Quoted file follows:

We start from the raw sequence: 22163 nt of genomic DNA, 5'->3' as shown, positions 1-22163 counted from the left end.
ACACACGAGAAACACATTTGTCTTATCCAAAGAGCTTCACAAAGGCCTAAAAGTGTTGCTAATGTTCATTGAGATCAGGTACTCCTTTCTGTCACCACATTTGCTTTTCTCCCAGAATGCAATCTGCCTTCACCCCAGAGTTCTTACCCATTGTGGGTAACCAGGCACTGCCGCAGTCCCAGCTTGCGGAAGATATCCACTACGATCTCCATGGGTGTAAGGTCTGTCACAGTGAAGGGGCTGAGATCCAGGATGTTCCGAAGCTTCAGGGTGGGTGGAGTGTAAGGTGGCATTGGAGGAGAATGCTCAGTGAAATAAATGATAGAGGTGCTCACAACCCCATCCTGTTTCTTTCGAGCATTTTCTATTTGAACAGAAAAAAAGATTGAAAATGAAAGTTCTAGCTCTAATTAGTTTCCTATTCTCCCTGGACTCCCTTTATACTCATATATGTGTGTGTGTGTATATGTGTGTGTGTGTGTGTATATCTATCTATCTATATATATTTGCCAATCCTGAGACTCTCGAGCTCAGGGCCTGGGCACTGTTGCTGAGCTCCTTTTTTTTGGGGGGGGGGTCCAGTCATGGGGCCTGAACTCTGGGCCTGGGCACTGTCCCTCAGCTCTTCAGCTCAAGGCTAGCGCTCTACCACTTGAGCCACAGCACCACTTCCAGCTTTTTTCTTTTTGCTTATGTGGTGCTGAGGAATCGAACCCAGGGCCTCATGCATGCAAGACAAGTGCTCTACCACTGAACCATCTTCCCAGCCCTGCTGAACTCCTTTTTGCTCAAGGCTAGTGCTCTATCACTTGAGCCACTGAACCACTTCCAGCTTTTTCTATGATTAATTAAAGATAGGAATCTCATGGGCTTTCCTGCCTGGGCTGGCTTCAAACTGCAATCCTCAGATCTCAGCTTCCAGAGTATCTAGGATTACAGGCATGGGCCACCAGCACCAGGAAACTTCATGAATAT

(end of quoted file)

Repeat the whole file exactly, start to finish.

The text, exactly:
We start from the raw sequence: 22163 nt of genomic DNA, 5'->3' as shown, positions 1-22163 counted from the left end.
ACACACGAGAAACACATTTGTCTTATCCAAAGAGCTTCACAAAGGCCTAAAAGTGTTGCTAATGTTCATTGAGATCAGGTACTCCTTTCTGTCACCACATTTGCTTTTCTCCCAGAATGCAATCTGCCTTCACCCCAGAGTTCTTACCCATTGTGGGTAACCAGGCACTGCCGCAGTCCCAGCTTGCGGAAGATATCCACTACGATCTCCATGGGTGTAAGGTCTGTCACAGTGAAGGGGCTGAGATCCAGGATGTTCCGAAGCTTCAGGGTGGGTGGAGTGTAAGGTGGCATTGGAGGAGAATGCTCAGTGAAATAAATGATAGAGGTGCTCACAACCCCATCCTGTTTCTTTCGAGCATTTTCTATTTGAACAGAAAAAAAGATTGAAAATGAAAGTTCTAGCTCTAATTAGTTTCCTATTCTCCCTGGACTCCCTTTATACTCATATATGTGTGTGTGTGTATATGTGTGTGTGTGTGTGTATATCTATCTATCTATATATATTTGCCAATCCTGAGACTCTCGAGCTCAGGGCCTGGGCACTGTTGCTGAGCTCCTTTTTTTTGGGGGGGGGGTCCAGTCATGGGGCCTGAACTCTGGGCCTGGGCACTGTCCCTCAGCTCTTCAGCTCAAGGCTAGCGCTCTACCACTTGAGCCACAGCACCACTTCCAGCTTTTTTCTTTTTGCTTATGTGGTGCTGAGGAATCGAACCCAGGGCCTCATGCATGCAAGACAAGTGCTCTACCACTGAACCATCTTCCCAGCCCTGCTGAACTCCTTTTTGCTCAAGGCTAGTGCTCTATCACTTGAGCCACTGAACCACTTCCAGCTTTTTCTATGATTAATTAAAGATAGGAATCTCATGGGCTTTCCTGCCTGGGCTGGCTTCAAACTGCAATCCTCAGATCTCAGCTTCCAGAGTATCTAGGATTACAGGCATGGGCCACCAGCACCAGGAAACTTCATGAATAT